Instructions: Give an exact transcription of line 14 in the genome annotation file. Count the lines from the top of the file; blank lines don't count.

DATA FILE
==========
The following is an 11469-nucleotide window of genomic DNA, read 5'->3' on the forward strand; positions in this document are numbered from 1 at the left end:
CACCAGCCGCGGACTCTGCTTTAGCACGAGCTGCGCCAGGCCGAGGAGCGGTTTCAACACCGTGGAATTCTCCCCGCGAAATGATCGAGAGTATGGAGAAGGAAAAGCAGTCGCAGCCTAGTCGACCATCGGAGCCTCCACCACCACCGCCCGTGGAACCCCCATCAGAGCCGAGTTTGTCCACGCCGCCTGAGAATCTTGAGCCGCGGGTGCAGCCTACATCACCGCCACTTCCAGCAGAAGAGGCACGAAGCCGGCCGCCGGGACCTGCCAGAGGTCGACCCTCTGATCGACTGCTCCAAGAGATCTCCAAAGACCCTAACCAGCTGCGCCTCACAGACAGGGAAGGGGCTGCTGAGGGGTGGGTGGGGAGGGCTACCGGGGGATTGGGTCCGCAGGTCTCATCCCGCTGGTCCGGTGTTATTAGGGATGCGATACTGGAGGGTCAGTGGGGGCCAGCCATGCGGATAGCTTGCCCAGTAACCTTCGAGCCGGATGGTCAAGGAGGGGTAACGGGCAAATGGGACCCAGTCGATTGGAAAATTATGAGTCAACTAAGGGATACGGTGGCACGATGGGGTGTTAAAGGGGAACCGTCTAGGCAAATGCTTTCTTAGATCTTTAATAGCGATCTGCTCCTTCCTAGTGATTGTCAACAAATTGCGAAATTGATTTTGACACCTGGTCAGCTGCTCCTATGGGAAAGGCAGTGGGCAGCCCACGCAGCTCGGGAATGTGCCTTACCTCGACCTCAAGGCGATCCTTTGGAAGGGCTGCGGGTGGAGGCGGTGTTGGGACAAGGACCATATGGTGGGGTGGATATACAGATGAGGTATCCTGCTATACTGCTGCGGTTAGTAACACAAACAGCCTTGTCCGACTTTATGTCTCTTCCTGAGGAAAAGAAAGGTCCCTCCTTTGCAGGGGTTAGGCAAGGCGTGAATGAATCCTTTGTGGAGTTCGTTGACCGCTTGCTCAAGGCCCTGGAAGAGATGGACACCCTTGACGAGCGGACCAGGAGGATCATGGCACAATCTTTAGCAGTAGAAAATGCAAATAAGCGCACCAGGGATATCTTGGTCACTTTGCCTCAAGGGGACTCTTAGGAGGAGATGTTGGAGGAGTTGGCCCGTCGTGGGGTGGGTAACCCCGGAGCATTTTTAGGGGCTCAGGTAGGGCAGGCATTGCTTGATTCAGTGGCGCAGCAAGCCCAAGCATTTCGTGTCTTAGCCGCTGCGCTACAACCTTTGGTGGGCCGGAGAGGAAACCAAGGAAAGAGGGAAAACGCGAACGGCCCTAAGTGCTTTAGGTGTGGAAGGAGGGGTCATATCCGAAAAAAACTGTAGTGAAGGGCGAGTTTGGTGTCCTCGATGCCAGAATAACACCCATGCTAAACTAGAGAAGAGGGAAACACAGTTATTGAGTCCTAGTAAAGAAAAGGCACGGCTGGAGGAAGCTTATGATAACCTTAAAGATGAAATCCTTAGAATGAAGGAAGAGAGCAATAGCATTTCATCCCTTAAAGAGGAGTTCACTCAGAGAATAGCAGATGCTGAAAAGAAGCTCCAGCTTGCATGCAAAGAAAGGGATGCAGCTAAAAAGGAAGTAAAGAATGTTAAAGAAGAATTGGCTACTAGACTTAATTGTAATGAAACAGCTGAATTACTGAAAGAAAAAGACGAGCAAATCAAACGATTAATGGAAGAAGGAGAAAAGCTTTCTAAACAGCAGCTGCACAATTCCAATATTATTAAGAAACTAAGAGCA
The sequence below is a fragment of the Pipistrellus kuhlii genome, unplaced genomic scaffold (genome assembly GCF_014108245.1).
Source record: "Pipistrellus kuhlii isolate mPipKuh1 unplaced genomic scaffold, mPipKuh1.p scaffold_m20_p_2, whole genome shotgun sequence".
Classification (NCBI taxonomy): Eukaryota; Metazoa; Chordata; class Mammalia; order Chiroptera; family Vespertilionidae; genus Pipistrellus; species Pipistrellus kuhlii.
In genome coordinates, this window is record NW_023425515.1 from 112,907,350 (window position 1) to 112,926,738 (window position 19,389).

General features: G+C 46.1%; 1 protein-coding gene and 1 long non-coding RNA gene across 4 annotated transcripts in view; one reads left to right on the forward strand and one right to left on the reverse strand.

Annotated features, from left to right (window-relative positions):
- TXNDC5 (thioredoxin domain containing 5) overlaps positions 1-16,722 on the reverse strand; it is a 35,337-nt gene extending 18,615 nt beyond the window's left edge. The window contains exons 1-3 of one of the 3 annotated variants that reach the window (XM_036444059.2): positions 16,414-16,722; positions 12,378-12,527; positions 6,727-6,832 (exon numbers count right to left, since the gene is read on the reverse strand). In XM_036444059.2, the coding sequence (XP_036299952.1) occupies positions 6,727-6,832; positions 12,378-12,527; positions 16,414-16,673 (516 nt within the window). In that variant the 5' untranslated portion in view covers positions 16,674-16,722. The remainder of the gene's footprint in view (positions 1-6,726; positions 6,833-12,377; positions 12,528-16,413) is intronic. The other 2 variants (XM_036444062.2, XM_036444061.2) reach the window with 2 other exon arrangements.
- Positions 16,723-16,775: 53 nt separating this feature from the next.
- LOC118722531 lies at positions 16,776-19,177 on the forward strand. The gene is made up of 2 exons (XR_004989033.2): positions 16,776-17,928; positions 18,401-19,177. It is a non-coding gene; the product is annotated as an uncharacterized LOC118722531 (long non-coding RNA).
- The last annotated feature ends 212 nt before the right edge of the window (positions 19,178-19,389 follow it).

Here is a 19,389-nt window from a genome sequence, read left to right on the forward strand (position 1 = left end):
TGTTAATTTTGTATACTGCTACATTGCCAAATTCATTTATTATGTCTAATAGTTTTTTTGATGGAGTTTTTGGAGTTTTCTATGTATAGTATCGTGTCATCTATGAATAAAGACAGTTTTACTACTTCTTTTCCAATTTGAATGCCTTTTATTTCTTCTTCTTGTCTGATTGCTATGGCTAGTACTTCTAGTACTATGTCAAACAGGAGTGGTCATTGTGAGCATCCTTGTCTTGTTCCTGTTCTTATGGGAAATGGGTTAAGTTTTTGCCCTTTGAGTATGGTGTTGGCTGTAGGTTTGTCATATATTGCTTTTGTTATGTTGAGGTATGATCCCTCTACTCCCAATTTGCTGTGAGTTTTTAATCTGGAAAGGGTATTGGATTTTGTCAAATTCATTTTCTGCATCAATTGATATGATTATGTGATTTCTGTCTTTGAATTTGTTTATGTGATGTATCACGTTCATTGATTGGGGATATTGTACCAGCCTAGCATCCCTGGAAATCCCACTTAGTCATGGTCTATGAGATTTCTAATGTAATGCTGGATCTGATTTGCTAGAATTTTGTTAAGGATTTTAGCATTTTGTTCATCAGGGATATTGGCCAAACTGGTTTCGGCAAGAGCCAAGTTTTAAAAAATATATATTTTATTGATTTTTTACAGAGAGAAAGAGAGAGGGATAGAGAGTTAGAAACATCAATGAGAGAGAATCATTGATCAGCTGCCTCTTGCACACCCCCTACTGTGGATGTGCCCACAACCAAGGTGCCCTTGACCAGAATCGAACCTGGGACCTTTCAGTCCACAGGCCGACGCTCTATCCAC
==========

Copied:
TGTTAATTTTGTATACTGCTACATTGCCAAATTCATTTATTATGTCTAATAGTTTTTTTGATGGAGTTTTTGGAGTTTTCTATGTATAGTATCGTGTCATCTATGAATAAAGACAGTTTTACTACTTCTTTTCCAATTTGAATGCCTTTTATTTCTTCTTCTTGTCTGATTGCTATGGCTAGTACTTCTAGTACTATGTCAAACAGGAGTGGTCATTGTGAGCATCCTTGTCTTGTTCCTGTTCTTATGGGAAATGGGTTAAGTTTTTGCCCTTTGAGTATGGTGTTGGCTGTAGGTTTGTCATATATTGCTTTTGTTATGTTGAGGTATGATCCCTCTACTCCCAATTTGCTGTGAGTTTTTAATCTGGAAAGGGTATTGGATTTTGTCAAATTCATTTTCTGCATCAATTGATATGATTATGTGATTTCTGTCTTTGAATTTGTTTATGTGATGTATCACGTTCATTGATTGGGGATATTGTACCAGCCTAGCATCCCTGGAAATCCCACTTAGTCATGGTCTATGAGATTTCTAATGTAATGCTGGATCTGATTTGCTAGAATTTTGTTAAGGATTTTAGCATTTTGTTCATCAGGGATATTGGCCAAACTGGTTTCGGCAAGAGCCAAGTTTTAAAAAATATATATTTTATTGATTTTTTACAGAGAGAAAGAGAGAGGGATAGAGAGTTAGAAACATCAATGAGAGAGAATCATTGATCAGCTGCCTCTTGCACACCCCCTACTGTGGATGTGCCCACAACCAAGGTGCCCTTGACCAGAATCGAACCTGGGACCTTTCAGTCCACAGGCCGACGCTCTATCCAC